Of the many concerns raised by last week’s fatal stabbing outside I.S. 117 in the Bronx, one traces back to the day before the crime itself, when neighbors say the father of suspect Noel Estevez requested a safety transfer for his son.

As the investigation into 14-year-old Timothy Crump’s death continues, it’s far from clear whether allowing Estevez to transfer might have helped avert the assault. But the transfer request does put a spotlight on a process that advocates say places too high a bar for families seeking to keep their children safe.

Safety transfers are designed to remove students from threatening environments where they face bullying or harassment. The Department of Education would not provide data on the number of requested or approved safety transfers across the city.

But according to Nick Sheehan, who works on the School Justice Project at Advocates for Children, safety transfers are “really challenging to get.” The biggest stumbling block, he said, is the required police report, which the city’s regulations list among the required documents for a safety transfer.

Parents might not have time to file a report, he said, and “historic distrust” between the police and students’ communities might also discourage families. An even bigger problem, he said, is that students might feel unsafe at school even before a crime has been committed against them.

“Sometimes the safety concern doesn’t rise to a level of criminal activity [that would be filed in a police report], it’s just ongoing bullying and harassment,” Sheehan said.

Pamela Wheaton, a managing editor at InsideSchools, said she’s heard of police refusing to give students reports because at that point, they hadn’t been victims of a crime. “It seems to me like a Catch-22,” she said.

Statements from the city imply that parents might not need a police report at all. A spokeswoman from the Department of Education said the city collaborates with schools and parents in situations when there is no police report, though she did not explain how this would work.

The department’s priority, she added, is to ensure that students have a safe school environment. Chancellor Carmen Fariña echoed this sentiment this week in her newsletter to principals, encouraging them to create “a clear, defined policy” to deal with bullying.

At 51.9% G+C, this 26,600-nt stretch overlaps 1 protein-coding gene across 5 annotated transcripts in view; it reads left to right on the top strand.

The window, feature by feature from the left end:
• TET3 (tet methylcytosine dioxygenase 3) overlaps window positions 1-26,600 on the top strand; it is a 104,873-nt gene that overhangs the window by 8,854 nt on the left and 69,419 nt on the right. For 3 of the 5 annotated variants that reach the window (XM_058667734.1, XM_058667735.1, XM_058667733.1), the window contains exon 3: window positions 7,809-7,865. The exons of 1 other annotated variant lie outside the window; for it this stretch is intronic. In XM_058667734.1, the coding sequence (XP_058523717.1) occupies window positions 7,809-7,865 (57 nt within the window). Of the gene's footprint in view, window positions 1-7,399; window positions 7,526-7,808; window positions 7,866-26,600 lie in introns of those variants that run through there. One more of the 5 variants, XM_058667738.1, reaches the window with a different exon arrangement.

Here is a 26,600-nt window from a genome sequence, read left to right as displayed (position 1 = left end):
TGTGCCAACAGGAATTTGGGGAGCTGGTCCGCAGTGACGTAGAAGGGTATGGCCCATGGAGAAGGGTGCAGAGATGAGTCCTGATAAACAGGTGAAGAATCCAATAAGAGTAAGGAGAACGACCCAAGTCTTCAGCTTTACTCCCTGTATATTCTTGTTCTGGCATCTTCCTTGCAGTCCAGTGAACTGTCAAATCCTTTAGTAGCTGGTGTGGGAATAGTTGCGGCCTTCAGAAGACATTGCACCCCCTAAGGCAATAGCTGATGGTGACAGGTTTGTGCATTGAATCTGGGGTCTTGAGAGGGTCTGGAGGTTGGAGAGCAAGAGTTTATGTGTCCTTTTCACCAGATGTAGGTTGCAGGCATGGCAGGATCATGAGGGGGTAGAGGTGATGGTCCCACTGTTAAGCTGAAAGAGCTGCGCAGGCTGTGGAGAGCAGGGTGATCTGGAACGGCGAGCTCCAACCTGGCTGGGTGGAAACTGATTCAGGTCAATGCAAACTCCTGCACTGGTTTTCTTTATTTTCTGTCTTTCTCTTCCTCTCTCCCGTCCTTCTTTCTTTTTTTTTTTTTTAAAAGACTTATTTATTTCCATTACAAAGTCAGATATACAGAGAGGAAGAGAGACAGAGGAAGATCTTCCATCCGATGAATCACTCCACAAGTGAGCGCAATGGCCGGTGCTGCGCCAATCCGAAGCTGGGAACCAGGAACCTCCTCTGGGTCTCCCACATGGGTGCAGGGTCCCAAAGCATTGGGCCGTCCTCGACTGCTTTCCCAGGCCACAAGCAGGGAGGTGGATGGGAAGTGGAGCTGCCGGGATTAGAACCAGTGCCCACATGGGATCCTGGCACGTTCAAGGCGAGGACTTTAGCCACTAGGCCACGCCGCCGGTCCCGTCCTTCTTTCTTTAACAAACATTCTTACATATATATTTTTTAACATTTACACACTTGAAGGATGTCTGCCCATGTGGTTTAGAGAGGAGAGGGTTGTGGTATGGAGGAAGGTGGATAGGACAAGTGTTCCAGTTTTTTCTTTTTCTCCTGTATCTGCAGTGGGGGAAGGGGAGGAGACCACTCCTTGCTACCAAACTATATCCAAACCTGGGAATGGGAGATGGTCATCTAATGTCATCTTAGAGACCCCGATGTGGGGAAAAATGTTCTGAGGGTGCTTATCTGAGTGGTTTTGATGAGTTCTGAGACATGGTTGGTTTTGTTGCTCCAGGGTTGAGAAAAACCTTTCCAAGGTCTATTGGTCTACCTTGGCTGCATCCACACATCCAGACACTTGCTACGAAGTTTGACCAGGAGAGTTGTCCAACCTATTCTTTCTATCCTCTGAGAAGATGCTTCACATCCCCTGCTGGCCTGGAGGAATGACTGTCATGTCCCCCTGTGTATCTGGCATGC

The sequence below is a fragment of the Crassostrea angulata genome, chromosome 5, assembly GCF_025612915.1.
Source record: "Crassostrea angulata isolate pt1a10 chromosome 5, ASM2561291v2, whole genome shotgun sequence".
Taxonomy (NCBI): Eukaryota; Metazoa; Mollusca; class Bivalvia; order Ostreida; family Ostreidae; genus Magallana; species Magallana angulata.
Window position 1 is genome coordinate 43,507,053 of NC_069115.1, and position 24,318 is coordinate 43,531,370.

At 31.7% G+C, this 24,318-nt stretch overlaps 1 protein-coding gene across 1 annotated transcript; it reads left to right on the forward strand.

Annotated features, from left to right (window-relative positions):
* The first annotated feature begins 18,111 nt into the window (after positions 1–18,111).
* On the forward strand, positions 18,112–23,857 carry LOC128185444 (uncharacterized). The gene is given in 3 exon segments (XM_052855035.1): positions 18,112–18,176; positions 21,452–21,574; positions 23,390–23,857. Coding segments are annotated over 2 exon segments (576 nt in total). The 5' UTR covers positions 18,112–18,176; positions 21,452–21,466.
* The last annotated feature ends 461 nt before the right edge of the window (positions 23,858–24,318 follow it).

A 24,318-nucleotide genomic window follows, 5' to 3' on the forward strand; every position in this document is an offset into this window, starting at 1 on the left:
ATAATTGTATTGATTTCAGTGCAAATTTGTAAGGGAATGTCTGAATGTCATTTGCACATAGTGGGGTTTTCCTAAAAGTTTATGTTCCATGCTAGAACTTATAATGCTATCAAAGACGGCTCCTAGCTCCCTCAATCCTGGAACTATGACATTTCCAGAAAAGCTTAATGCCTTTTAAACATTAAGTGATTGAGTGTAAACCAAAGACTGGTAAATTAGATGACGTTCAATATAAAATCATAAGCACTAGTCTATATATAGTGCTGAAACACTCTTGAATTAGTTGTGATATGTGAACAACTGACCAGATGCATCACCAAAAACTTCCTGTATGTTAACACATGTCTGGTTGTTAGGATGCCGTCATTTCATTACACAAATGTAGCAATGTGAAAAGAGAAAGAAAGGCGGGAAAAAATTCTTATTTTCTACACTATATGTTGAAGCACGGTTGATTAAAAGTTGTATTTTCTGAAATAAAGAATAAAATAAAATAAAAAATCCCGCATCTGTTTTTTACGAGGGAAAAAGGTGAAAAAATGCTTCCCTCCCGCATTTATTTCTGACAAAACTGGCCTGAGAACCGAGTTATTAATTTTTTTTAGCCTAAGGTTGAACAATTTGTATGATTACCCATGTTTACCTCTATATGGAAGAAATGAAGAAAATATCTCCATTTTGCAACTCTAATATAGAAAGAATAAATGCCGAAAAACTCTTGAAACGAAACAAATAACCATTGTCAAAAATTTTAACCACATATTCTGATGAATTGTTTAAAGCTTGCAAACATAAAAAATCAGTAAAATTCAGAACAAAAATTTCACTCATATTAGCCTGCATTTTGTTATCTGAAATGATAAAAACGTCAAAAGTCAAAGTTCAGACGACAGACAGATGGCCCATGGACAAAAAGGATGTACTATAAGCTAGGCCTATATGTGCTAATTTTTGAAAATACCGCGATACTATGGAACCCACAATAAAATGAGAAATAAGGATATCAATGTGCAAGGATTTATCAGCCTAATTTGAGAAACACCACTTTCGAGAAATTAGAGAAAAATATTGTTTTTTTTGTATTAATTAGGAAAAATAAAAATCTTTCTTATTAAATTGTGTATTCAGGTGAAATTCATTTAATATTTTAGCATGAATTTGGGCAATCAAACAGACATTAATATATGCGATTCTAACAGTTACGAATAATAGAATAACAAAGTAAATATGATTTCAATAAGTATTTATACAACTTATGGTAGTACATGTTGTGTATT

Sheehan said he has heard from department officials that not all incidents of bullying merit police reports, even though they warrant safety transfers. But the department’s website still lists the police report as a requirement.

With or without a report, the process for obtaining a transfer grew more complicated in 2003, when the city rolled out a new high school admissions procedure to allow more school choice.

Previously, students could transfer if the principals of both schools agreed to the switch. After high school admissions became a centralized process, though, that request needed to go through the Department of Education, and transfers were approved only if they fit into a handful of categories, including medical hardships, travel hardships, and safety hardships.

Under the new system, a student can request a safety transfer if “it is determined that the student’s continued presence in the school is unsafe for the student,” according to Chancellor’s Regulation A-449.

A parent must first go to the principal, who will recommend to an official in the Office of Student Enrollment whether the safety transfer should be approved. The principal is required to file four forms: a safety transfer intake form, a summary of investigation form, a school occurrence report, and a police report.

From that point, the Office of Student Enrollment has a week to get back to the family with its decision. The office, not the family, has the final say in choosing the student’s new school.

Advocates for Children says dozens of parents call its hotline every year inquiring about safety transfers. The organization recorded at least 36 such calls this school year, though officials there said that number does not include callers who wanted a transfer but did not specify why.

While the department did not say whether policy changes would follow last week’s stabbing, Wheaton hopes that the city will be prompted to act.

“Maybe this will lead to another reconsideration of that [safety] transfer request,” she said. “Maybe that’s one of the things you drop; you don’t require a police report because that’s another hoop for people to jump through.”